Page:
a six-year high. The Bloomberg Consumer Comfort Index, meanwhile, plummeted for four straight weeks to its lowest reading since April.
Yet interestingly, August auto sales were the strongest in over six years—proof, on some level, that low consumer confidence and optimism don’t portend weak consumer spending. But that doesn’t mean that we’re necessarily spending smartly—after all, lots of people spend money when they’re depressed—and with wages stagnant, high unemployment, and a record number of Americans on food stamps, we have plenty of reason to spend.
According to some, consumer confidence is unrelated to spending and is more closely aligned to our political affiliation. In fact, self-proclaimed Democrats and Republicans are showing the weakest correlation on the direction of the economy since 1990. (Source: Jamrisko, M., “Confidence Measures Show It’s the Politics, Stupid,” Bloomberg web site, September 10, 2013.)
Where zero indicates no trend and one shows them moving in step, the correlation between the confidence of Republicans and Democrats is 0.25 since Obama started his first term. During George W. Bush’s two terms, it was 0.55, and Americans of every political persuasion were in virtual agreement on the direction of the U.S. economy during the Clinton era at 0.95.
Up until the beginning of September, Democratic voters had been more confident overall than Republicans for 75 straight weeks. Their rose-colored glasses, on the other hand, couldn’t find the same disciplined focus when it came to personal finances. During those same 75 weeks, their views on personal finance trumped those of Republicans in only seven weeks—which may or may not make sense in light of the fact that of those who take home more than $75,000 a year, Republicans outnumber Democrats by 2.1 percentage points, down from 4.4 points in 2008.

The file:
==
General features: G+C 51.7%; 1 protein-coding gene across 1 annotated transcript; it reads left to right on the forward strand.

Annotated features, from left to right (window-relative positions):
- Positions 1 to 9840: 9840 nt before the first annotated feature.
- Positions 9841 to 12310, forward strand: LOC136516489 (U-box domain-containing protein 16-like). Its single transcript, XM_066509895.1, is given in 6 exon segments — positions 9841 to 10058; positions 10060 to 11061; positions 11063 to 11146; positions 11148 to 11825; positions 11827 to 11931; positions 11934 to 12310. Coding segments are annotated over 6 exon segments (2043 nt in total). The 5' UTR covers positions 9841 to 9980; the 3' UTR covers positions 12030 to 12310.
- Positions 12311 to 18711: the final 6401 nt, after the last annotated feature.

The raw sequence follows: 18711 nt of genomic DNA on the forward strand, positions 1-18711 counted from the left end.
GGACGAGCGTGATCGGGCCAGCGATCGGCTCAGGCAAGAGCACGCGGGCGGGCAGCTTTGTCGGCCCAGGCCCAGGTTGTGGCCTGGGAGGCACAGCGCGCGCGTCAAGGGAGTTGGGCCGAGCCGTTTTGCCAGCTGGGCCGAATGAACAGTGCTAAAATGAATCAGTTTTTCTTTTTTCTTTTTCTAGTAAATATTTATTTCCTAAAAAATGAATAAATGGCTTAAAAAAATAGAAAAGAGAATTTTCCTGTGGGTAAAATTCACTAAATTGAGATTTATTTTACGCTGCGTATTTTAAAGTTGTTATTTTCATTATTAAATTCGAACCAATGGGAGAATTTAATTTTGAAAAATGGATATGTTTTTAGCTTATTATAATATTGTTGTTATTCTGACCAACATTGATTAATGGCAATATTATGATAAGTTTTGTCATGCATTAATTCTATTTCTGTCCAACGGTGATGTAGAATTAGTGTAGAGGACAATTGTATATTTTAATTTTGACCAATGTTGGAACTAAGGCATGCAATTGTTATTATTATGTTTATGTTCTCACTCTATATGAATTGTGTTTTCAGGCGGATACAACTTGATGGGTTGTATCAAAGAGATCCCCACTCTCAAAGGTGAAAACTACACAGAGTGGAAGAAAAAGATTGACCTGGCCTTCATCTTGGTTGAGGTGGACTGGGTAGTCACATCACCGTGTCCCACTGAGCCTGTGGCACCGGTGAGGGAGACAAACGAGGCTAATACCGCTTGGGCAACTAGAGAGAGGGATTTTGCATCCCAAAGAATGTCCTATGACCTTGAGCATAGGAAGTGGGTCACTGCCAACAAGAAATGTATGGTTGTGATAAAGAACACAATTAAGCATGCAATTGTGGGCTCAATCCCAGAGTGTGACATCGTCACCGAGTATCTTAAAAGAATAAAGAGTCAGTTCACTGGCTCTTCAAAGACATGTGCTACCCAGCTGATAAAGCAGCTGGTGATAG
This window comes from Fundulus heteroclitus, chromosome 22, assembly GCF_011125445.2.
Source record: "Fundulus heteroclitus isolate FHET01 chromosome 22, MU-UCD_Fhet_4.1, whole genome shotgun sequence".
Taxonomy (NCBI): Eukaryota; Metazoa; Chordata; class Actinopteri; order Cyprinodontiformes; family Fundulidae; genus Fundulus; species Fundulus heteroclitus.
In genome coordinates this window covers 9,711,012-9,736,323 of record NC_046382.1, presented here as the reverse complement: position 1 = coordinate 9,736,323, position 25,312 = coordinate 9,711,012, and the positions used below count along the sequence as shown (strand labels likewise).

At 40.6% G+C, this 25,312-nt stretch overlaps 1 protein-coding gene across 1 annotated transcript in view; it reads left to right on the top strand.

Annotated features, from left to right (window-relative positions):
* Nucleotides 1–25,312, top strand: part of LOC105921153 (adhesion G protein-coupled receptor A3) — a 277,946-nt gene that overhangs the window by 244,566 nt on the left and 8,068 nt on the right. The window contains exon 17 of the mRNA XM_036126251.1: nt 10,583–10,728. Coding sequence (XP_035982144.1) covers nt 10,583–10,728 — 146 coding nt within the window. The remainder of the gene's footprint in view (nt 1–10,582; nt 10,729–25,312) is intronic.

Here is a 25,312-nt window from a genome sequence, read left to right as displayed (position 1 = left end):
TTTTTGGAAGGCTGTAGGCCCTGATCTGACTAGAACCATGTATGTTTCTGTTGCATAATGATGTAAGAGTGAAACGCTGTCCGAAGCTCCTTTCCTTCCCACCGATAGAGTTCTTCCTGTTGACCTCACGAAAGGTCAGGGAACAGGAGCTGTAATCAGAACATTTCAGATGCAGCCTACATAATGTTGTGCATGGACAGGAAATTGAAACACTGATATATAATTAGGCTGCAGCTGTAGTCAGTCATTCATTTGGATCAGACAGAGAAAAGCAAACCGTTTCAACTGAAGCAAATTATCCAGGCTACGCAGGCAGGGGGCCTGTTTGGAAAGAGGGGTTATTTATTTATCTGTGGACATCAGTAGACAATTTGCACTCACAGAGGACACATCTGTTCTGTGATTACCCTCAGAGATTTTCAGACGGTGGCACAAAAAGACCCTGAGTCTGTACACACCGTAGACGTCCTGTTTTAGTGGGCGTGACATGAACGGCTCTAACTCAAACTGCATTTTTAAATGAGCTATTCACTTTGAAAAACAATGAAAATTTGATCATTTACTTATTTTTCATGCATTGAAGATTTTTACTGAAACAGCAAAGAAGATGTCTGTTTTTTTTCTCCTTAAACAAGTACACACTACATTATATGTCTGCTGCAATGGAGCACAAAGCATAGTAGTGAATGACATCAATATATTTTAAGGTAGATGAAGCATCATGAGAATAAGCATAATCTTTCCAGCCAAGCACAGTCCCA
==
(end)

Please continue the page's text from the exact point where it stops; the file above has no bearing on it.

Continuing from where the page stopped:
While consumer confidence numbers on their own are an important measure, our views on income and personal finance may be more enlightening when it comes to trying to predict real consumer confidence and consumer spending.
Those who think consumer confidence and the personal finances of Americans are improving can invest in any number of consumer goods companies. One company that should benefit from both higher and lower consumer confidence is Winmark Corp. (NASDAQ:WINA). A retailer that buys, sells, trades, and consigns merchandise; most people know it as the owners of Play It Again Sports and Once Upon a Child. The company’s second-quarter earnings were up almost 30% year-over-year. In step, Winmark’s share price is up 26% year-to-date and almost 40% year-over-year.
For those who are uncertain about the direction of consumer sentiment and the U.S. economy but still understand there are some products Americans will purchase no matter what, you might want to consider consumer staple exchange-traded funds (ETFs) like First Trust Consumer Staples AlphaDEX (NYSEARCA:FXG) or Power Shares Dynamic Food & Beverage (NYSEARCA:PBJ).
Under an umbrella of an uncertain economic environment and political divergence, some consumer goods stocks and ETFs will continue to provide investors with interesting opportunities to grow their retirement portfolios.
This article is brought to you courtesy of John Whitefoot from the Daily Gains Letter.